To be honest, I began to code because I needed a stable job and a stable income. I knew that if I was going to go into debt to go to school, it needed to be something that would actually pay my bills afterwards.
What I never expected was that I would completely fall in love with coding. As I mentioned in my last year's #shecoded post, I chose Computer Science as my major after attending a SWE event at the University of Central Florida where I got to code some routines for a little robot. It made me so excited and so happy in a way nothing else in STEM had before. I still feel so grateful every day to have a job that makes me happy and pays my bills.
Every day I go into work, there are new challenges and new problems to solve. I love that coding continues to exercise my mental muscles even outside of a university setting.
Test automation. My first internship was a QA internship where I began to learn how to write automated test suites. Based on my success there, I was offered a job to build up a new project's test automation suite. I've been doing test automation for quite a few years now, and finally sort of feel comfortable saying I'm an expert at it.
The fear of taking on my first non-testing related ticket! It was a small bug fix, but everyone starts somewhere!
Learning new types of coding! I expressed my desire to transition out of only working on test automation and moving into feature development, and the leaders at my work have listened and are working on helping me transition.
Shortly after my post from last year, I graduated from the University of Central Florida with my BS in Computer Science. I landed a pretty great gig immediately after and have been working there happily ever since.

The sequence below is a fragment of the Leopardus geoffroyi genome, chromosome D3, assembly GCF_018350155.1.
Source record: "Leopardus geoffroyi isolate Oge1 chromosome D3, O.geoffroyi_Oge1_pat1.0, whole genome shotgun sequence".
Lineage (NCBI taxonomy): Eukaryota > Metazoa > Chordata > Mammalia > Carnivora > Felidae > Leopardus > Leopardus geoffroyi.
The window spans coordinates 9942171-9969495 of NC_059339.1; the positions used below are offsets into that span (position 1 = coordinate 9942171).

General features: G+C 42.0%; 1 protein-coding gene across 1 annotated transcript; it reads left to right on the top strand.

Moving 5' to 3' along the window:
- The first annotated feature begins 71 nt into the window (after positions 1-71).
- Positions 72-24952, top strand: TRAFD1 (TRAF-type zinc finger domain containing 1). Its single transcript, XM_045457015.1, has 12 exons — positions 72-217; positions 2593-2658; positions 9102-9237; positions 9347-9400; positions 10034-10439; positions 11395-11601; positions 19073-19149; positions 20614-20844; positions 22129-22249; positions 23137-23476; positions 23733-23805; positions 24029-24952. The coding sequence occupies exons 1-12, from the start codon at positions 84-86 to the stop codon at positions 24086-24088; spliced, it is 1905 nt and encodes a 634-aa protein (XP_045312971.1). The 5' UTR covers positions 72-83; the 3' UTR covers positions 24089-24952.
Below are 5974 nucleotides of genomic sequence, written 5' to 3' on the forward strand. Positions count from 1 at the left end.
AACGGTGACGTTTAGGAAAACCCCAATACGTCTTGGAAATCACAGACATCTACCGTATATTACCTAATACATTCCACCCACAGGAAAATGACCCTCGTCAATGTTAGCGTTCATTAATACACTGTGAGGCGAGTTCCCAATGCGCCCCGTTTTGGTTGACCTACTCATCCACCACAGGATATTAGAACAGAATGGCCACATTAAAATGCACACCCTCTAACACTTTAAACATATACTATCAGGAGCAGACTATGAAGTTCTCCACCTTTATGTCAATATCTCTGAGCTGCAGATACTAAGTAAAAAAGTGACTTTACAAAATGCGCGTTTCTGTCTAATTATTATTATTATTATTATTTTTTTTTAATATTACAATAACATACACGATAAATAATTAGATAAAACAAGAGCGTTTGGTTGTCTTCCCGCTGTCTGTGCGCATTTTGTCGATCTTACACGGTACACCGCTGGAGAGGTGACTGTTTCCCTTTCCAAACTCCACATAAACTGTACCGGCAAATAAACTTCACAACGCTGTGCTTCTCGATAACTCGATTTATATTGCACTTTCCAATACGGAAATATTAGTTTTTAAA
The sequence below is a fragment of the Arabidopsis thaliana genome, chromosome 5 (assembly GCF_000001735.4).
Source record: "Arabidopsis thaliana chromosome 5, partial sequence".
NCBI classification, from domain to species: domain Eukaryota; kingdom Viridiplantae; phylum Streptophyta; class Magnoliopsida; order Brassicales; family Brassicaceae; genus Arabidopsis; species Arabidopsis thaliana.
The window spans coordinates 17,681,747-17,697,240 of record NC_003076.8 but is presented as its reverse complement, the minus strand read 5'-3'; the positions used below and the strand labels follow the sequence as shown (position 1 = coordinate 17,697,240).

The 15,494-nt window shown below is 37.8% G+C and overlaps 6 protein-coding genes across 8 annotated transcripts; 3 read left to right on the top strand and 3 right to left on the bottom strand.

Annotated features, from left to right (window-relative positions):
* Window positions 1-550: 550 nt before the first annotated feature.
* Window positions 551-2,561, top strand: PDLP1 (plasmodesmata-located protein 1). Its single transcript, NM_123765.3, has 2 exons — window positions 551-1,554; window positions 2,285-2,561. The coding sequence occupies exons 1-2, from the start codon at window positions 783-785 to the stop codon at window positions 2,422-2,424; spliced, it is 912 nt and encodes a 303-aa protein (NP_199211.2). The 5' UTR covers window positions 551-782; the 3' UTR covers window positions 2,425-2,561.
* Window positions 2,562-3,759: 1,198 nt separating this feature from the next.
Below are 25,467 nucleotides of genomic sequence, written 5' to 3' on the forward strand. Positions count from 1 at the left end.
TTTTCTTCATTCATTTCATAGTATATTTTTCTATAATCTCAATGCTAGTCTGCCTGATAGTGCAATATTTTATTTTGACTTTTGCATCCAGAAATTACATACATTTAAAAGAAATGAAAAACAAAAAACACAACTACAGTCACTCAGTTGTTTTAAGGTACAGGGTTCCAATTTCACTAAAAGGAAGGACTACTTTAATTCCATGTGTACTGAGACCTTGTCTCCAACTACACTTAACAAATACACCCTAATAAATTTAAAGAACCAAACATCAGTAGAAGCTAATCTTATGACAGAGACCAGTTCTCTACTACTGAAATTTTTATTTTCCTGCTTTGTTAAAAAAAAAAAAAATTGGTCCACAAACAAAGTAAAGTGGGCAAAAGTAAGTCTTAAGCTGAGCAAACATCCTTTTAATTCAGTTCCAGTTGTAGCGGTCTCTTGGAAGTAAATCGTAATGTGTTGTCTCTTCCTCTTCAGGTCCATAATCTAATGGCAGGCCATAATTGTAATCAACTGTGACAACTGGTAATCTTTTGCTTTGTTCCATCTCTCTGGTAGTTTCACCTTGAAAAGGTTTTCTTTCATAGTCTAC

I work relentlessly hard to ensure that everything gets done and done well. I don't often brag on myself, so this was a hard question, but one that I'm glad was proposed as an idea.
Every single person who is underrepresented in tech (especially those I've befriended on Twitter). You all inspire me every single day and I feel a little less alone because of you.
Advocate for women and underrepresented groups everywhere you go. It has made a world of difference for me to be in an environment where I'm respected and empowered to do my best work and be my authentic self. Use your privilege to speak up if you see others being disrespectful towards someone or creating an uncomfortable situation. Make sure you're building a diverse, welcoming team both in your hiring processes and in the day-to-day work environment.
You are intelligent, worthy, and capable. You deserve to not only be in tech, but to be comfortable here and to take up space here.
I also want you to remember that you don't have to be strong all the time. It's okay to get tired and worn down from what you deal with just to be here. Just remember that you deserve to stay and you should stay as long as you want to.
Single Responsibility Principle (or SRP) is one of the most important concepts in software development. The main idea of this concept is: all pieces of software must have only a single responsibility.